This discontent resulted in the founding of the National Association for the Vindication of Scottish Rights in 1853 and it was composed of Tory and Liberal notables plus some aristocrats. Although the Crimean war soon killed off the Association this didn’t prevent some Scottish propertied interests (the Tory Marquess of Bute among them) returning again and again to the theme that not enough time was devoted to Scottish business in the House of Commons, that public money (their taxes) was being spent unfairly, etc.

And as if to emphasize the propertied interests represented by nationalist ideas the Scottish Home Rule Association was formed in 1886, again comprising Tory and Liberal bigwigs but this time with a sprinkling of Labourites. Basically the SHRA represented those sections of the Scottish owning class who wanted more time spent on and more control over their affairs in a separate parliament in Scotland but still within the United Kingdom. The movement took its inspiration from the Irish bourgeoisie who were struggling to obtain Home Rule for themselves, and Gladstone’s support for this fanned the flames in Scotland.

Of course Home Rule met with opposition from other sections of the owning class who had different interests. Liberal business men who had trade links with Ireland feared any kind of Home Rule, Scottish or Irish, while Liberal MPs representing seats in west and central Scotland had to make sure they didn’t antagonize the Orange vote. The result was a split in the Liberal Party and the emergence of a group of Liberal-Unionists who allied themselves with the Tories against Home Rule.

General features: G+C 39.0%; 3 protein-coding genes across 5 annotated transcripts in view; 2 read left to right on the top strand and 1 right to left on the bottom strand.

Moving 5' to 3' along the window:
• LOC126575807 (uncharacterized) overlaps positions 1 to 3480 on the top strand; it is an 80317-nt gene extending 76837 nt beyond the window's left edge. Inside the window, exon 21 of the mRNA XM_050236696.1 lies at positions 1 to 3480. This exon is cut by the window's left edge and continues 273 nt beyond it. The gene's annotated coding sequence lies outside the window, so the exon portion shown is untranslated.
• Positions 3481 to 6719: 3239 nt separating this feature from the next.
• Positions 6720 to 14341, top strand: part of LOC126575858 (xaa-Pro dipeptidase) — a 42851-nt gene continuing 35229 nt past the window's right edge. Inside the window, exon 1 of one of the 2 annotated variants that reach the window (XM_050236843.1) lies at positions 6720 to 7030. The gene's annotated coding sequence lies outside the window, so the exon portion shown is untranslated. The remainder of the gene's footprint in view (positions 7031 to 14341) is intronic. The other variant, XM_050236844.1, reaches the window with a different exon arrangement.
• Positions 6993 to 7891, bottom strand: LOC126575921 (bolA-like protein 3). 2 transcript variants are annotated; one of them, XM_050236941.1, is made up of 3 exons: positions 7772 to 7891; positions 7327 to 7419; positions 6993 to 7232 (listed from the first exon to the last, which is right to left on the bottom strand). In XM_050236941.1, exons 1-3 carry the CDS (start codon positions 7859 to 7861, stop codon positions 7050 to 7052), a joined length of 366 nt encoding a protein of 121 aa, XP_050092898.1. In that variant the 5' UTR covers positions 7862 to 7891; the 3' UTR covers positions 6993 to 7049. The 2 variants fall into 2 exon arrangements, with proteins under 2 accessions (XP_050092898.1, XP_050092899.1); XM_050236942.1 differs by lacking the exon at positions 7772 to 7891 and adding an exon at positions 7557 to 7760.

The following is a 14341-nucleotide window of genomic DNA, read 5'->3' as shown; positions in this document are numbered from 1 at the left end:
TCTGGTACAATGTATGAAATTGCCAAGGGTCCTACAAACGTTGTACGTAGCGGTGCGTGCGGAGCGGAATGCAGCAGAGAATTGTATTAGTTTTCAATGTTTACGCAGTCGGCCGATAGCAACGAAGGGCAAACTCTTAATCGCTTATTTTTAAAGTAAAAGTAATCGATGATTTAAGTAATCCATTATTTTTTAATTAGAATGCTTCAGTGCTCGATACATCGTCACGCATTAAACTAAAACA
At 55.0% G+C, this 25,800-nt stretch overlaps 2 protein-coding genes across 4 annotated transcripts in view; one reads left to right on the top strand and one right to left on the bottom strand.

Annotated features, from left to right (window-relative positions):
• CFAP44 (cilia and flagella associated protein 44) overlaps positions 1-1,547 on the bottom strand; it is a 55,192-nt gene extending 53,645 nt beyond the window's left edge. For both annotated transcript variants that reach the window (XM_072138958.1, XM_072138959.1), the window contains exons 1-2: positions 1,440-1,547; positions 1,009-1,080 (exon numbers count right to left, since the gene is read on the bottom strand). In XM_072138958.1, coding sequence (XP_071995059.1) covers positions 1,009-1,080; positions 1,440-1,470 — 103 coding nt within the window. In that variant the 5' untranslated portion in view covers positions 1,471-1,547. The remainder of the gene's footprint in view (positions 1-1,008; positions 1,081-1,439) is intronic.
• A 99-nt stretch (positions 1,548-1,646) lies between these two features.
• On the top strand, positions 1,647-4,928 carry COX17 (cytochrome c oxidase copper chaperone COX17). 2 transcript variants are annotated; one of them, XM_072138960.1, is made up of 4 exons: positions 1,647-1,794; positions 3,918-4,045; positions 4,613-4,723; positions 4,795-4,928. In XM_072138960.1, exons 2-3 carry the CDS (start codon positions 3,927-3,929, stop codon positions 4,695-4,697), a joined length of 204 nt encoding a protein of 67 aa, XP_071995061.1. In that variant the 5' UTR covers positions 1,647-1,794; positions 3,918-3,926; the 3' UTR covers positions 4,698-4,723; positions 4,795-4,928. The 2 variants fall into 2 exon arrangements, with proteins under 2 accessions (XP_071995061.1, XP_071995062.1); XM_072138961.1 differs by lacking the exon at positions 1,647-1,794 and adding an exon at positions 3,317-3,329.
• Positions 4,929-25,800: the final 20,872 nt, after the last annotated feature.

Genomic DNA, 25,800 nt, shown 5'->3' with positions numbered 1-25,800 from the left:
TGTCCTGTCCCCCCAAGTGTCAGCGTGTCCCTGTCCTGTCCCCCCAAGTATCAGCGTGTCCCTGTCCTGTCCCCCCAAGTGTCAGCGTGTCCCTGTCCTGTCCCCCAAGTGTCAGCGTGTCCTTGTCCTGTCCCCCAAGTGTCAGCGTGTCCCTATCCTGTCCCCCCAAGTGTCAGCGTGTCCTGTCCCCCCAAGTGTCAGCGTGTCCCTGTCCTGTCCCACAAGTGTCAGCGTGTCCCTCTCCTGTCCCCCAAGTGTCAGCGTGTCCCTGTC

Tories generally opposed Home Rule for the same reasons as did Liberals. Also the landowning section opposed it because they were outraged at Liberal plans for land reform, while the ambitious politicians were worried about how their career prospects would be affected since there wouldn’t be the same opportunity of landing plum jobs in “the government of Empire” if Scotland were to have its own parliament.

So although support for and opposition to Home Rule cut across party lines the growing band of nationalists usually supported the Liberals who had created the post of Secretary for Scotland and because the party in Scotland was committed to Home Rule. Various Bills for a Scottish parliament were submitted to Westminster until in 1913 one actually looked like succeeding but was cynically dropped by the Liberal government because of political complications over Ulster.